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2011 Nobel Prize in Chemistry Awarded in Stockholm


A screen grab shows Israeli Daniel Shechtman from the Israel Institute of Technology in Haifa who won the 2011 Nobel Chemistry prize for the discovery of quasicrystals. His research "has fundamentally altered how chemists conceive of solid matter," Octobe

A screen grab shows Israeli Daniel Shechtman from the Israel Institute of Technology in Haifa who won the 2011 Nobel Chemistry prize for the discovery of quasicrystals. His research "has fundamentally altered how chemists conceive of solid matter," Octobe

The 2011 Nobel Prize for Chemistry has been awarded to Israeli scientist Daniel Shechtman for the discovery of "quasicrystals."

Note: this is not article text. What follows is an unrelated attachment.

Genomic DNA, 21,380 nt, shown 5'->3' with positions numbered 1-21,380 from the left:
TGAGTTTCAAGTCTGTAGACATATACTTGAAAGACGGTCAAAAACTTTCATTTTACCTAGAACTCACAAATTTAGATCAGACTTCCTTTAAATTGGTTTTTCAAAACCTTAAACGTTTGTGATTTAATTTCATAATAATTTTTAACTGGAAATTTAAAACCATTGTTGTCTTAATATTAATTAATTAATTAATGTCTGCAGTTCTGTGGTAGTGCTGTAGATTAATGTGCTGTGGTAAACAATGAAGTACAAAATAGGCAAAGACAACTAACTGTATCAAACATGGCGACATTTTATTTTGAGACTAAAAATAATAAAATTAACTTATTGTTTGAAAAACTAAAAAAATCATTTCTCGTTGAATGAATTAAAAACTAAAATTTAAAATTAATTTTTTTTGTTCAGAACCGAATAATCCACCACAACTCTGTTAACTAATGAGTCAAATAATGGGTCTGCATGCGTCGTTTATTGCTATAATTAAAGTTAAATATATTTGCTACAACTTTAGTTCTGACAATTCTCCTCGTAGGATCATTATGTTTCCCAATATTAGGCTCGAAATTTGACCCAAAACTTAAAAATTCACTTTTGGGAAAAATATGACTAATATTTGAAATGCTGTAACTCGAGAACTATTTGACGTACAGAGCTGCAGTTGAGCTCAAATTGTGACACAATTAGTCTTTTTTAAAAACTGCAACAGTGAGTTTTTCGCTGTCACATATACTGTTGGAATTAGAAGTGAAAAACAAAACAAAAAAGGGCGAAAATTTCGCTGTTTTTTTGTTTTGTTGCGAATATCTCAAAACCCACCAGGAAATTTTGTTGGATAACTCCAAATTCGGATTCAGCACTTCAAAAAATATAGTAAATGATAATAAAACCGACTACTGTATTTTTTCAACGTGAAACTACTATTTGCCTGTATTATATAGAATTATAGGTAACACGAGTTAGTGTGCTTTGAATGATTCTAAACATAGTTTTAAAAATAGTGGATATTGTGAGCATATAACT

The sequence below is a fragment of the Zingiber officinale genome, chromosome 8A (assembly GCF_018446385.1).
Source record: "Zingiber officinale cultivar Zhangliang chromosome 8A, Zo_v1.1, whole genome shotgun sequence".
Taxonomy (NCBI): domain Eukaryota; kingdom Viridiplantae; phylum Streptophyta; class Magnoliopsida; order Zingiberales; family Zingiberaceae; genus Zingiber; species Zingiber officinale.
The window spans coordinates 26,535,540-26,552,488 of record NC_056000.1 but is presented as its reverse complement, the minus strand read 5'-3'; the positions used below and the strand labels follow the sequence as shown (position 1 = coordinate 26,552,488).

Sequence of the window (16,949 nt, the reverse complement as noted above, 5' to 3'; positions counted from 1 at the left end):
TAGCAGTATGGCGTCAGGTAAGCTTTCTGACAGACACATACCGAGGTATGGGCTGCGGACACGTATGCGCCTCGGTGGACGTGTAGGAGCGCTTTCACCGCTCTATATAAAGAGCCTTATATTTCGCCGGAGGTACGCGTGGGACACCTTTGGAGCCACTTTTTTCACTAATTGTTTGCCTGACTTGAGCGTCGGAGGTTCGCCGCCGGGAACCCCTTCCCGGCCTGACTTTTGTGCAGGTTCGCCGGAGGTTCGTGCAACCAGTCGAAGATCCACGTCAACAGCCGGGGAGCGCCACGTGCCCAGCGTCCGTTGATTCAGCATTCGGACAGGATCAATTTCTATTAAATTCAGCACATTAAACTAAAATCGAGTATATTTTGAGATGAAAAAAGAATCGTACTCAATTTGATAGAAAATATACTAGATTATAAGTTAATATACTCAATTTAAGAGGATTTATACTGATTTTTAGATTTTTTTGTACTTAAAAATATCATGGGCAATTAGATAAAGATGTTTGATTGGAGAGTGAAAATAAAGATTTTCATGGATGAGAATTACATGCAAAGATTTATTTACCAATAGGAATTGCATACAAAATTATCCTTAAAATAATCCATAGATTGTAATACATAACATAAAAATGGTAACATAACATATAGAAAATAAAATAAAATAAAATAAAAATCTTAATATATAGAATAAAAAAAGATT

The Royal Swedish Academy of Sciences said Shechtman's work has "altered how chemists conceive of solid matter." It said Shechtman showed that the atoms in a crystal could be packed in a pattern that could not be repeated,'' contrary to previous thinking.

The 70-year-old professor will receive a $1.5 million award.

The Royal Swedish Academy of Sciences will name the winner of the Literature award Thursday. The 2011 Nobel Peace Prize recipient will be named Friday. An award for economics, given in memory of Alfred Nobel, will be announced October 10.

The Nobel Prizes were created by Alfred Nobel, a wealthy Swedish industrialist who invented dynamite. The first Nobel Prizes were awarded in 1901.


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